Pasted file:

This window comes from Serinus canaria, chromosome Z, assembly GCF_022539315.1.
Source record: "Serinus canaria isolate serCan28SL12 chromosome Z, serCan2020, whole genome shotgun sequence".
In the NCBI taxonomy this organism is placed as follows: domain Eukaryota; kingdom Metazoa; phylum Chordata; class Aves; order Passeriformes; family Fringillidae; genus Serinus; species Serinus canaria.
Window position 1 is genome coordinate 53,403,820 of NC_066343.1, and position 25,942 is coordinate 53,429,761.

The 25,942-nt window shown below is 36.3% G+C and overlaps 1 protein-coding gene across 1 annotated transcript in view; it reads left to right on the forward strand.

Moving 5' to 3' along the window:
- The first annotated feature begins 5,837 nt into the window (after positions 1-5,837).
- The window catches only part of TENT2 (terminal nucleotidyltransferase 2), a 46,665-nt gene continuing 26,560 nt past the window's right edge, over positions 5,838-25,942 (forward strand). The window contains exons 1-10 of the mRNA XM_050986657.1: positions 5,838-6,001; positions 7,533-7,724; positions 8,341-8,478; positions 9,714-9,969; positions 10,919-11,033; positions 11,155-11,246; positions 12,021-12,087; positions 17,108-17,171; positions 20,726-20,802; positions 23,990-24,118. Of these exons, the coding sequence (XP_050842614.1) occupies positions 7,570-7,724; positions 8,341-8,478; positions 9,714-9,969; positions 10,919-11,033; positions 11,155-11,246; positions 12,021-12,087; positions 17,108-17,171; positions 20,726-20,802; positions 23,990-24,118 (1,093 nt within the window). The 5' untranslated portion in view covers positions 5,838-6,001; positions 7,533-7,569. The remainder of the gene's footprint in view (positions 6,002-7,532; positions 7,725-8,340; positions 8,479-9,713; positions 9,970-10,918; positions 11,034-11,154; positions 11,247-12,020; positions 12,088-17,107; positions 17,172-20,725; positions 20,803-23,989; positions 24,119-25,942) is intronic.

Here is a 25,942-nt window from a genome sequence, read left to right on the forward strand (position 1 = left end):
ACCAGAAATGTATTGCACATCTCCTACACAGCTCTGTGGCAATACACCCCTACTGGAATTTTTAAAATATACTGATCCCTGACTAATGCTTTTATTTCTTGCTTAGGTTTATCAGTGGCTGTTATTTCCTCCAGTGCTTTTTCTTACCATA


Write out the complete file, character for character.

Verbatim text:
This window comes from Serinus canaria, chromosome Z, assembly GCF_022539315.1.
Source record: "Serinus canaria isolate serCan28SL12 chromosome Z, serCan2020, whole genome shotgun sequence".
In the NCBI taxonomy this organism is placed as follows: domain Eukaryota; kingdom Metazoa; phylum Chordata; class Aves; order Passeriformes; family Fringillidae; genus Serinus; species Serinus canaria.
Window position 1 is genome coordinate 53,403,820 of NC_066343.1, and position 25,942 is coordinate 53,429,761.

The 25,942-nt window shown below is 36.3% G+C and overlaps 1 protein-coding gene across 1 annotated transcript in view; it reads left to right on the forward strand.

Moving 5' to 3' along the window:
- The first annotated feature begins 5,837 nt into the window (after positions 1-5,837).
- The window catches only part of TENT2 (terminal nucleotidyltransferase 2), a 46,665-nt gene continuing 26,560 nt past the window's right edge, over positions 5,838-25,942 (forward strand). The window contains exons 1-10 of the mRNA XM_050986657.1: positions 5,838-6,001; positions 7,533-7,724; positions 8,341-8,478; positions 9,714-9,969; positions 10,919-11,033; positions 11,155-11,246; positions 12,021-12,087; positions 17,108-17,171; positions 20,726-20,802; positions 23,990-24,118. Of these exons, the coding sequence (XP_050842614.1) occupies positions 7,570-7,724; positions 8,341-8,478; positions 9,714-9,969; positions 10,919-11,033; positions 11,155-11,246; positions 12,021-12,087; positions 17,108-17,171; positions 20,726-20,802; positions 23,990-24,118 (1,093 nt within the window). The 5' untranslated portion in view covers positions 5,838-6,001; positions 7,533-7,569. The remainder of the gene's footprint in view (positions 6,002-7,532; positions 7,725-8,340; positions 8,479-9,713; positions 9,970-10,918; positions 11,034-11,154; positions 11,247-12,020; positions 12,088-17,107; positions 17,172-20,725; positions 20,803-23,989; positions 24,119-25,942) is intronic.

Here is a 25,942-nt window from a genome sequence, read left to right on the forward strand (position 1 = left end):
ACCAGAAATGTATTGCACATCTCCTACACAGCTCTGTGGCAATACACCCCTACTGGAATTTTTAAAATATACTGATCCCTGACTAATGCTTTTATTTCTTGCTTAGGTTTATCAGTGGCTGTTATTTCCTCCAGTGCTTTTTCTTACCATA